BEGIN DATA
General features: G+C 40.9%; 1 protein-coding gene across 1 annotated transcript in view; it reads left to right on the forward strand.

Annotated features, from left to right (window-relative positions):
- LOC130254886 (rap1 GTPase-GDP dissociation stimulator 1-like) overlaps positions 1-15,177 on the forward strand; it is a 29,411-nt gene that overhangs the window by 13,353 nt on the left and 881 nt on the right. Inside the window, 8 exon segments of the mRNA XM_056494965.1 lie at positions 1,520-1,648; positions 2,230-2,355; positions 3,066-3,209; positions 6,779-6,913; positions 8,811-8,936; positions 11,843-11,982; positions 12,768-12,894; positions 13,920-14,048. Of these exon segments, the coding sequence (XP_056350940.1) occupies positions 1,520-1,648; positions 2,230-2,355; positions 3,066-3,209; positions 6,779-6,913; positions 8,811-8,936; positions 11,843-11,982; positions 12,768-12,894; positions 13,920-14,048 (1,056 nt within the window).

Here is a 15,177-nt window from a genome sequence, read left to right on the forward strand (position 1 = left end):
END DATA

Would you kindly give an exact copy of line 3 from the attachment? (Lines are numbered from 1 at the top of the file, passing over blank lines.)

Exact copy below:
- LOC130254886 (rap1 GTPase-GDP dissociation stimulator 1-like) overlaps positions 1-15,177 on the forward strand; it is a 29,411-nt gene that overhangs the window by 13,353 nt on the left and 881 nt on the right. Inside the window, 8 exon segments of the mRNA XM_056494965.1 lie at positions 1,520-1,648; positions 2,230-2,355; positions 3,066-3,209; positions 6,779-6,913; positions 8,811-8,936; positions 11,843-11,982; positions 12,768-12,894; positions 13,920-14,048. Of these exon segments, the coding sequence (XP_056350940.1) occupies positions 1,520-1,648; positions 2,230-2,355; positions 3,066-3,209; positions 6,779-6,913; positions 8,811-8,936; positions 11,843-11,982; positions 12,768-12,894; positions 13,920-14,048 (1,056 nt within the window).